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$4.24
Condition: Used: Very Good
Comment: Copyright 2004. Large Print. Very clean text inside. Former library copy with stamps. Cover is in excellent shape. Dust jacket has mylar cover and is VG. 354 pages.
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Joe Jones: A Novel Hardcover – Large Print, 2004

4 out of 5 stars 14 customer reviews

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Product Details

  • Hardcover: 354 pages
  • Publisher: RB Large Print (2004)
  • Language: English
  • ISBN-10: 1402579209
  • ISBN-13: 978-1402579202
  • Product Dimensions: 9.1 x 6.6 x 1.1 inches
  • Shipping Weight: 1.6 pounds
  • Average Customer Review: 4.0 out of 5 stars  See all reviews (14 customer reviews)
  • Amazon Best Sellers Rank: #8,473,993 in Books (See Top 100 in Books)

More About the Author

Anne Lamott is the author of the New York Times bestsellers Grace (Eventually), Plan B, Traveling Mercies, and Operating Instructions, as well as seven novels, including Rosie and Crooked Little Heart. She is a past recipient of a Guggenheim Fellowship.

Customer Reviews

Top Customer Reviews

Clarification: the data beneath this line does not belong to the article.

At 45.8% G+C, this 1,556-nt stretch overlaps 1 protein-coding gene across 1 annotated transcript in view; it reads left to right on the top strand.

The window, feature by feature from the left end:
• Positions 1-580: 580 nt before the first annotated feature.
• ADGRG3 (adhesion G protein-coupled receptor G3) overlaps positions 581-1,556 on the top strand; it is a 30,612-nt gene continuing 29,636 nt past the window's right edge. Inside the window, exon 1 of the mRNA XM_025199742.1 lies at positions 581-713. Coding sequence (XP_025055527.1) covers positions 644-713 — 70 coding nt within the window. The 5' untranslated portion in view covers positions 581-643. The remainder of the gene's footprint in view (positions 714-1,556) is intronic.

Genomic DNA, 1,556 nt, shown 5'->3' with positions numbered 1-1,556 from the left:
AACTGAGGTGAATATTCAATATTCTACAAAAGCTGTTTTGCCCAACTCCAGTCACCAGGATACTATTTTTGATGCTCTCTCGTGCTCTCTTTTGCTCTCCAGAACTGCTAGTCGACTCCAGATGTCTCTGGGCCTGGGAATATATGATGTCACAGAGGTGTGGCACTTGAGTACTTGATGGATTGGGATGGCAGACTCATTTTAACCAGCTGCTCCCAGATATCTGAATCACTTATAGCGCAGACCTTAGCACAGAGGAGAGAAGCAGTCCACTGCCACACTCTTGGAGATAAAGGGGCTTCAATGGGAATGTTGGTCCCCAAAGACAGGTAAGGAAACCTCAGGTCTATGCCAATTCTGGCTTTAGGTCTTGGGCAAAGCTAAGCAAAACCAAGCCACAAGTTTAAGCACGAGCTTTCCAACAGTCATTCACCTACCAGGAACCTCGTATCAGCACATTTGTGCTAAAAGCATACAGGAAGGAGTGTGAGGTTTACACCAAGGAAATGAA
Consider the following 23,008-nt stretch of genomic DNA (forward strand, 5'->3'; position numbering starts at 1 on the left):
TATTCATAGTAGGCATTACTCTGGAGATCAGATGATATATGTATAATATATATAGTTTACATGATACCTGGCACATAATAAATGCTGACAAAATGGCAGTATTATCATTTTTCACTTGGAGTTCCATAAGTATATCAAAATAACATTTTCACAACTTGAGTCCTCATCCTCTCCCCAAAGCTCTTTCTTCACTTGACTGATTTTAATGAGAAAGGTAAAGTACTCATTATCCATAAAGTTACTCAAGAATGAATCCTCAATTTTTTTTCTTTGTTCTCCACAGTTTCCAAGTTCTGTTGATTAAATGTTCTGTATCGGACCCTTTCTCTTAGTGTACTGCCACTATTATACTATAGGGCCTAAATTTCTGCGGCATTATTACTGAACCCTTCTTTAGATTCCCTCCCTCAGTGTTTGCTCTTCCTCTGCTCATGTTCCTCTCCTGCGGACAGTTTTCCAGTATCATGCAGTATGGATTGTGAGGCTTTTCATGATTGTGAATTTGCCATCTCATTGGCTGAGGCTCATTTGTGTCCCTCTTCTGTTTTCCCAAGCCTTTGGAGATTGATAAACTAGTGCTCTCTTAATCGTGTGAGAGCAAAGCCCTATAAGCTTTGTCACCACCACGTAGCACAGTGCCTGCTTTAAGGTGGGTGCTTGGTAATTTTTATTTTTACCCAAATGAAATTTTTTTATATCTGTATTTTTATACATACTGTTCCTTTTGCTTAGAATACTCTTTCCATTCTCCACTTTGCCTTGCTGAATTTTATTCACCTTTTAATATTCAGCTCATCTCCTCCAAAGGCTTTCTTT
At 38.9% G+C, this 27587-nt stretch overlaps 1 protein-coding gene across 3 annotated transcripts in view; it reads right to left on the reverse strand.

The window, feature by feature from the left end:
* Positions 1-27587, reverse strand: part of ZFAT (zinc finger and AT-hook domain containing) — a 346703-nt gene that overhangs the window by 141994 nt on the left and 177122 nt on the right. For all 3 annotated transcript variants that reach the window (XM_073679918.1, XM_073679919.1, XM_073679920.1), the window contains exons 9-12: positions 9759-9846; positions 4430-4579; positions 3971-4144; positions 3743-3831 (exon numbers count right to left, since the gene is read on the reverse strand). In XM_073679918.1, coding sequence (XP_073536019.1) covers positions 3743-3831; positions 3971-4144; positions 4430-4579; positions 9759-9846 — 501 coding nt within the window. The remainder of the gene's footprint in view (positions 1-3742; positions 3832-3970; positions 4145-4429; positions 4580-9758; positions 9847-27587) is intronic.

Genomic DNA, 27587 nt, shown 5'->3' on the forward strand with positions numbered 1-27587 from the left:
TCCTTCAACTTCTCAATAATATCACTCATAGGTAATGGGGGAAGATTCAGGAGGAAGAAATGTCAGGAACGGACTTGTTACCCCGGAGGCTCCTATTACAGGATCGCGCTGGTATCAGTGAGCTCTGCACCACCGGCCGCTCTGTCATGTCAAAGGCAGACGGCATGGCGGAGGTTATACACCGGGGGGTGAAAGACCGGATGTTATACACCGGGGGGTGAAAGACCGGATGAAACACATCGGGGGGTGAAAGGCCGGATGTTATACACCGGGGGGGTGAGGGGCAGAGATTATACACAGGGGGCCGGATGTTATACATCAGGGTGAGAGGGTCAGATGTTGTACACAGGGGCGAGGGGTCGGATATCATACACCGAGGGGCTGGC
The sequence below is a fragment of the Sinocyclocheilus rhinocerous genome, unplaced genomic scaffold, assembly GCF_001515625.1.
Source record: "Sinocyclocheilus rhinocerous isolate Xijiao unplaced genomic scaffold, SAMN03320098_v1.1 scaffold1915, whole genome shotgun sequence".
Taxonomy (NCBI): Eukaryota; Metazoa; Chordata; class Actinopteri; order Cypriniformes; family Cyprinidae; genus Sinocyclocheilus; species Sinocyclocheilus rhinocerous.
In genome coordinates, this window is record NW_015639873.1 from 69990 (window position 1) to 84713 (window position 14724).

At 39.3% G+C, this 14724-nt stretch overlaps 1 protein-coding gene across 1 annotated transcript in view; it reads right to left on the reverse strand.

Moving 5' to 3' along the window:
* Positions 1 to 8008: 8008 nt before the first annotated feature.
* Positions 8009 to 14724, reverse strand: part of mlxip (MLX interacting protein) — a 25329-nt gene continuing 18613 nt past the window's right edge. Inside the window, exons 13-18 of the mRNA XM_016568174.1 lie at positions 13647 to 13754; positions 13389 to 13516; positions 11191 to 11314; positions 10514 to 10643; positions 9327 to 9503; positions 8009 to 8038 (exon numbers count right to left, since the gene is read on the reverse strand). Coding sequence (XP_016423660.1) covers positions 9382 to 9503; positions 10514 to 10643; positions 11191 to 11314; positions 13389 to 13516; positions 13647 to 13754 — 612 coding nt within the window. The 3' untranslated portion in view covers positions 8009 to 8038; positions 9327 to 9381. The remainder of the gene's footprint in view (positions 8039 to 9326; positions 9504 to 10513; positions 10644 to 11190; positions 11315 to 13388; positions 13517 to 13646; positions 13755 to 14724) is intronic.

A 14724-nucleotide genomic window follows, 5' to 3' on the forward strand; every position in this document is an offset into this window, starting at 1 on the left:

Format: Paperback
Anne Lamott captures imperfect people in our imperfect world beautifully in this novel. Readers who think Lamott has left them bereft of plot aren't paying attention. The title character's imperfections construct the plot for us. This books is about loving someone despite it all.
Joe Jones is flawed, and does not realize his shortcomings, making those that genuinely care about him the central characters. I found great strength and hope in Louise - she was more physically and spiritually beautiful by the end of this novel than I ever expected. Louise also teaches us by example. Faith and inner strength are not attributes bestowed one time that last forever. They falter, need to be replenished, and are questioned daily, hourly for each of us. I think we forget that sometimes.
I always find guidance in Lamott's writings - snippets and phrases that bolster me and comfort me. "Joe Jones" is no different - the memorable phrase from this being "It's just so time-consuming being me."
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Format: Paperback Verified Purchase
In the introduction, Lamott thanks Jane Vanderburgh(sp?) for lending an editing hand to Joe Jones, published a long time ago. Having read the original and liked its quirky, flawed movements, I am now absolutely savoring this rewrite. It is a full novel, rounded and studded with unforgettable characters like the elderly Jessie (the car driving scene - the long one - isi sidesplittingly funny), the romantic but wise Lou, and of course the charming and lovely young Willie, whom we all know out there somewhere, the eternal boy-man. Oh it's all pure delight. Fey to the naysayers! A perfect read for the intelligent reader who doesnt need a Hollywood plot or a pat ending. I will not,howvever, be satisfied until Anne writes a sequel to Rae's character in Rosie. We need the Rae book, Annie! We honestly do. All hail Lamott, writer for women (and men) who think.
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By A Customer on January 13, 2004
Format: Paperback Verified Purchase